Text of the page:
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Anyone tried a different lube?

Discussion in 'Chris Reeve Knives' started by ChazzyP, Aug 21, 2016.

  1. ChazzyP

    ChazzyP Gold Member Platinum Member Gold Member

    Dec 27, 2014
    I hope this topic isn't heretical for all you CRK lovers. I recently bought my first 25 here on the Exchange. It's also my first Plain Jane and I'm quite surprised at how much I like the unadorned slabs and the knife is finding room in my pocket and gets more than its share of evening play-time.

    The knife was a good deal and in nice shape when I received it, but seemed to drag a bit opening and closing. I broke it down, cleaned it, reapplied fluoro-grease, and re-assembled. Everything was fine, but it still seemed a bit sluggish. I've had 3 of my other 5 CRKS apart for maintenance and cleaning and routinely dis- and re-assemble many of my other knives, so I can tell if I've done something wrong.

    It's seemed to me that my CRKs lubed with fluoro-grease tend to become sluggish over time, either with use or if they've sat unopened too long. I've settled on St Claire NanoOil as my preferred lube for all my other, non-CRKs, so I thought I'd give it a whirl in my new 25. I cleaned out all the grease and applied W10 NanoOil prior to reassembly. The knife seems to operate so much more freely now while still maintaining that Chris Reeve-like hydraulic smoothness. I'm thinking that I'll go to NanoOil for my other CRKs at their next cleanings and see how that goes.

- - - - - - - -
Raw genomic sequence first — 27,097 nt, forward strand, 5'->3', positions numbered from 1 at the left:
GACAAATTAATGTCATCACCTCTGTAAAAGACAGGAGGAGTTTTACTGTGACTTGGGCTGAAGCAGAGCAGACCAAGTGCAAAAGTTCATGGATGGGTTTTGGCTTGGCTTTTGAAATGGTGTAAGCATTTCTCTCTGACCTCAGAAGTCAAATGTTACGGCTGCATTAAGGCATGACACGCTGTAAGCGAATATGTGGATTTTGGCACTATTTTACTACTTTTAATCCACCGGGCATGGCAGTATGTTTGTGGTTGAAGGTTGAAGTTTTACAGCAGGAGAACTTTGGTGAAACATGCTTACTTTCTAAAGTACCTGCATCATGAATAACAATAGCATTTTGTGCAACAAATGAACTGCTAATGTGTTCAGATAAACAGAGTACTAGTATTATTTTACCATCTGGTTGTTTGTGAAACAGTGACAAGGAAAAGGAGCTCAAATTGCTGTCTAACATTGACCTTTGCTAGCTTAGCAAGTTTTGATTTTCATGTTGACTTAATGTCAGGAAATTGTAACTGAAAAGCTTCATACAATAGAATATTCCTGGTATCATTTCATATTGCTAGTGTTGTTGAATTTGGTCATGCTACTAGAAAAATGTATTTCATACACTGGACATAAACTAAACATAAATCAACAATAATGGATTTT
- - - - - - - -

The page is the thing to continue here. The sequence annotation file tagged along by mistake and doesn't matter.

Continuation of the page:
So, I'm wondering if any of you much-more-experienced CRK owners lube with something other than fluorinated grease or if you'd care to share opinions on the topic. Here's my new Jane, by the way--

    [​IMG]
     
  2. kwackster

    kwackster

    Dec 23, 2005
    Whenever i get a Sebenza in for sharpening & TLC i always exchange the CRK factory grease on the washers for Nano-Oil 85 weight and a few drops of Nano-Oil 10 weight between barrel bushing & blade.
    This doesn't seem to dry out and provides the owner with a little easier "hydraulic" opening & closing compared to the factory CRK grease.
     
  3. sutherland

    sutherland Gold Member Gold Member

    831
    Jun 10, 2015
    Depends on the age. For newer knives, I will get creative and use a blend of fluoro-grease and gun oil. Once broken in, I apply a few tiny dabs of fluoro-grease as the washers have been polished through use and excessive lubricant is not necessary.
     
  4. ChazzyP

    ChazzyP Gold Member Platinum Member Gold Member

    Dec 27, 2014
    I have W85, W10, & W5 Nano, but have never tried the 85. I'll give that a shot next time, thanks.
     
  5. gordyt

    gordyt Gold Member Gold Member

    100
    Oct 11, 2001
    I have an old large Sebenza and had taken it apart a couple of weeks ago to clean it. On a whim, I decided to use "WD-40 300243 Specialist Lithium Grease" as a lube before reassembling. I had picked up a can of that stuff at the local Walmart. So far it seems to be working really well.
     
  6. Anarchy84

    Anarchy84 Gold Member Gold Member

    552
    Jul 3, 2016
    I've tried Finish Line Extreme Fluoro grease, but didn't care for it. Worked well at first but dried into a waxy sludge.

    I wish there were a way to buy CRK grease in larger quantities at a lower price. It is my understanding that they simply slap their name on a third-party grease. Does anyone know who makes it?
     
  7. MessOnAMission

    MessOnAMission Gold Member Gold Member